Sunday, December 16, 2012

Not Zen 36: Nature of the Job

An elephant was born in the wet season, the first calf of the year. He ate and played within the herd weeks before any other child was born. He grew large. Within a month, he was picking on the younger, newborn calves. Their mothers reproached him but he paid no attention to their trumpeting.

When other elephant calves grew big enough, the first born one began to lead them into mischief. He persuaded them to hide in tall grass until their mothers cried out in fear. Then they emerged, laughing. Later, he led them in charges on their aunts and uncles. The calves butted their heads against the knees of older elephants and hurt them.

His mother was the lead female. She felt embarrassed but she was unable to catch her son when he was misbehaving. She tried to enlist her mate to chastise the child. But the old bull would not listen.

During the dry season, the mischief culminated when a few young males on the edge of the herd found a trove of succulent palm grasses. The lead male and a group of females took it over. They were happily trumpeting and celebrating their meal when the misbehaving calf stole a swathe of it. They chased him but, laughing, he carried it off. His father returned to the meal and the calf ate his ill-gotten gains away from everyone else.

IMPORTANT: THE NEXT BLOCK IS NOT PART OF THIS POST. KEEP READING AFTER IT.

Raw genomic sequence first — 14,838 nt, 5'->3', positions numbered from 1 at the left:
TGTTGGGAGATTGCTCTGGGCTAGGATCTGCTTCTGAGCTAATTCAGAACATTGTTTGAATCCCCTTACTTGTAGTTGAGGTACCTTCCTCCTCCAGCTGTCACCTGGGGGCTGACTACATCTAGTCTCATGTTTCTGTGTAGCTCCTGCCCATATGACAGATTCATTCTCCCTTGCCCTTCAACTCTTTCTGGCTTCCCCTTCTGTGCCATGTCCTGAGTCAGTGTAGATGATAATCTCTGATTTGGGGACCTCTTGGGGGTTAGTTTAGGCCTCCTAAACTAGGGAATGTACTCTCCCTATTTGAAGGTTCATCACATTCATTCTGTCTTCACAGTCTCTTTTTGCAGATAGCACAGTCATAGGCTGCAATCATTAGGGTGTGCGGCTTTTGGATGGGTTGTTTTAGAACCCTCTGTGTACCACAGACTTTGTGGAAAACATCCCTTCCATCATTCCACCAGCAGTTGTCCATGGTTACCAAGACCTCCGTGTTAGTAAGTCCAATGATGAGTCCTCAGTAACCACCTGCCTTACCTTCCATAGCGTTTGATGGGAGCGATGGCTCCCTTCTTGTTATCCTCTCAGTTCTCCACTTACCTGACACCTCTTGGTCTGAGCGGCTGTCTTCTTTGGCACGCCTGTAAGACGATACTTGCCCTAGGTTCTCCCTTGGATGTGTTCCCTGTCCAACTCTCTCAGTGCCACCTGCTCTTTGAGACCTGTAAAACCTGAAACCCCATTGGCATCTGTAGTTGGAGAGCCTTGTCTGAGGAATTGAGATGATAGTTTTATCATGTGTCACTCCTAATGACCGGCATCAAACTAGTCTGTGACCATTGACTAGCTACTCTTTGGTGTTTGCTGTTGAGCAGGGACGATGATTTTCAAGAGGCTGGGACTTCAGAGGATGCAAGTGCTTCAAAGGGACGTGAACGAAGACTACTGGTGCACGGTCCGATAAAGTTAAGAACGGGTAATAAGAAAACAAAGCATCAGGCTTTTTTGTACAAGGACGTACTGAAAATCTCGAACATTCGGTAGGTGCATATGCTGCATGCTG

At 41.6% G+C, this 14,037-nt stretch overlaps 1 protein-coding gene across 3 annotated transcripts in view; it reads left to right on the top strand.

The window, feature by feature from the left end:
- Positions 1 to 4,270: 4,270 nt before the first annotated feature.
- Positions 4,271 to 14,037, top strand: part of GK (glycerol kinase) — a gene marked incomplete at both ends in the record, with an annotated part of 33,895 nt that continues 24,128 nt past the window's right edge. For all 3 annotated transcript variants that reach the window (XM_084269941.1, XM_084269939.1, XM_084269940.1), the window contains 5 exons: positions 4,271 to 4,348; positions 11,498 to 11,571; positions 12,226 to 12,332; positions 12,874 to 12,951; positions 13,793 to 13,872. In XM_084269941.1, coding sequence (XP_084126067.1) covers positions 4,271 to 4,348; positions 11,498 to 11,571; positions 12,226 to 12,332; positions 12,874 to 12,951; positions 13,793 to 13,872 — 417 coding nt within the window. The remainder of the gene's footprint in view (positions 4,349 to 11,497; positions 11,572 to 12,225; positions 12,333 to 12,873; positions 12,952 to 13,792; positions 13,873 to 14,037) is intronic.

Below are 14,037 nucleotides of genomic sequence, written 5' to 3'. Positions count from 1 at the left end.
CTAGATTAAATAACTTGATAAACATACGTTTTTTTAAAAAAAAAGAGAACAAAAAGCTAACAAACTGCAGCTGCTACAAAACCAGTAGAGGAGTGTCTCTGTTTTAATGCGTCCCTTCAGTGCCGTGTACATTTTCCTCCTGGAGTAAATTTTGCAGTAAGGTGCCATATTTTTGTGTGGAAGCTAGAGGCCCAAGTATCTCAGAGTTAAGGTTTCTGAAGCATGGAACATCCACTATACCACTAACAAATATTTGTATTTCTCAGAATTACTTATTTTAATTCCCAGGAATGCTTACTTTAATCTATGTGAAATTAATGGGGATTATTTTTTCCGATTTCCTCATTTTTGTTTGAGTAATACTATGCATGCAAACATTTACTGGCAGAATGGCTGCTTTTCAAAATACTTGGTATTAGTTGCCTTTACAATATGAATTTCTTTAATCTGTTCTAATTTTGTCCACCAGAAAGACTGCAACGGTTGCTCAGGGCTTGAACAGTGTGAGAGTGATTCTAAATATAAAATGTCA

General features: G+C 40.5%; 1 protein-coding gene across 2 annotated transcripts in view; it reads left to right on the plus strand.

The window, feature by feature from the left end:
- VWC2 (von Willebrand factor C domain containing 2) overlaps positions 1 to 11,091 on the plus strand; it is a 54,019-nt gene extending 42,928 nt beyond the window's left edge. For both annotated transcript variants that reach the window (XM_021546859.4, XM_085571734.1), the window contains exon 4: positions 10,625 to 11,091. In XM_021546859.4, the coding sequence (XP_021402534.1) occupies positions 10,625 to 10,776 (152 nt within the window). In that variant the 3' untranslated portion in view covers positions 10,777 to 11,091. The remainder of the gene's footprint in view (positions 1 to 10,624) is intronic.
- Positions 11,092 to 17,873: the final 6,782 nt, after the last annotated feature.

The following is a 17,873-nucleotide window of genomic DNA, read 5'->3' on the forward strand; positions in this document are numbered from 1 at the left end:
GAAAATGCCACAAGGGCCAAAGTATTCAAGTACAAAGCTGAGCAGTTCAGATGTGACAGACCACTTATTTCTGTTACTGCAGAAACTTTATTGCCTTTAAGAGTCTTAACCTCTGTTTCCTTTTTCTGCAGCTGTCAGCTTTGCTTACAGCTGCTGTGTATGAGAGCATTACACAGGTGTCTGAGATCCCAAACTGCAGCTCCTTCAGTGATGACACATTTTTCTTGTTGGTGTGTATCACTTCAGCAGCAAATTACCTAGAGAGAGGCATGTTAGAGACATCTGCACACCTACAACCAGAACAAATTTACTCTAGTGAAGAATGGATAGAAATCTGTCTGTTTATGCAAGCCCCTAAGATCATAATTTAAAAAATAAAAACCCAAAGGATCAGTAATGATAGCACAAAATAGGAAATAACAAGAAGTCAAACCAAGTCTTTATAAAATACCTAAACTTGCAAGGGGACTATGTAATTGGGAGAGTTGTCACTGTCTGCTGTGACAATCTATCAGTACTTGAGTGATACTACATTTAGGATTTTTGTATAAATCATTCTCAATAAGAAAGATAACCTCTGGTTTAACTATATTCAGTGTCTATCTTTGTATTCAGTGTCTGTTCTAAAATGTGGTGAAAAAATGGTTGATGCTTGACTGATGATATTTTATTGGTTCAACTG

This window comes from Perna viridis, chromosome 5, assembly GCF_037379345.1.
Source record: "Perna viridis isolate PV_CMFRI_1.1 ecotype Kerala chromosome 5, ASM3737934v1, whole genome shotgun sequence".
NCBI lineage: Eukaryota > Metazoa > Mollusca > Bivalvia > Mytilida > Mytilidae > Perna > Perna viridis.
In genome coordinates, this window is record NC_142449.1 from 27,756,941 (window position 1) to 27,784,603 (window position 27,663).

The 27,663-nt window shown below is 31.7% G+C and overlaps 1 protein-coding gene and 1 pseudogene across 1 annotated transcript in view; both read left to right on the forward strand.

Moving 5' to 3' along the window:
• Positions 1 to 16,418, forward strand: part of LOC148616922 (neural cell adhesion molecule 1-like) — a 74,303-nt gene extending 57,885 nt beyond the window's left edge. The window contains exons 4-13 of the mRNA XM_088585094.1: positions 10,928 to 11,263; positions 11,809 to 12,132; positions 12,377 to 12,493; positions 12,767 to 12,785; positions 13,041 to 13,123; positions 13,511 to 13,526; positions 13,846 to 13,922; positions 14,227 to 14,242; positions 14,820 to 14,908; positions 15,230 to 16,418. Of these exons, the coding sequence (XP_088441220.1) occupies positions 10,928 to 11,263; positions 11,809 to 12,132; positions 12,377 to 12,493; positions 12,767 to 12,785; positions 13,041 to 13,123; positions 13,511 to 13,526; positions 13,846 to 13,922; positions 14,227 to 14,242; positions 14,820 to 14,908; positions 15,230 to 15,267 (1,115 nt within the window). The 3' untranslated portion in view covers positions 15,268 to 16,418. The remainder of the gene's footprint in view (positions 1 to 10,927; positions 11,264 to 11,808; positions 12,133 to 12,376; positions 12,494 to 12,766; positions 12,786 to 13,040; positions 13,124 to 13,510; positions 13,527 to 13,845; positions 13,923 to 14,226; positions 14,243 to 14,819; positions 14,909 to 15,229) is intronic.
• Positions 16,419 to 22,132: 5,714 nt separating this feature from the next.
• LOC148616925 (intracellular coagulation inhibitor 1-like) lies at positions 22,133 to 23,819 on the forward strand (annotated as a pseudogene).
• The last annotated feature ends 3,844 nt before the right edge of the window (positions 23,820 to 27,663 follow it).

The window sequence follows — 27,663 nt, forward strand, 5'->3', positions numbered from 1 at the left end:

Only a short while later, the child returned. This time, as the adults prepared to drive him off, he snorted a cloud of dry, noxious dust all over the food. He had gone down to a clay pit and stored dust in his trunk so as to spoil the meal for his elders.

His father chased the miscreant down and swatted his behind with a switch. The calf ran off crying. The bull returned to the females, puzzled and frustrated.

"What are we going to do about that boy?" grouched the bull.

"I've been saying that you need to guide him," the matriarch replied.

"Guidance? Advice? That means nothing to him. He has turned against the herd."

"You underestimate yourself. It will mean something when the advice comes from you." She gestured with her trunk in the direction of their son, who could still be seen trying to hide at the edge of the veldt.  "Guide him every day. In time, you can turn him in our direction."

"That doesn't solve the problem right now." The bull stomped on his spoiled meal in frustration. "He needs to be fixed today. Those pranks have got to stop!"

"Guidance will do it if you're patient," the female replied.

"I'm not feeling patient."  He opened his mouth and took a shuddering, calming breath. He snorted at the dusty air.  "How much time will it take?"

"Until he's grown, I suppose."

"That's a dozen years, maybe more!"  The bull shook his head.  "When did correcting him become my job?"

"When you became the parent of an elephant," said the female.

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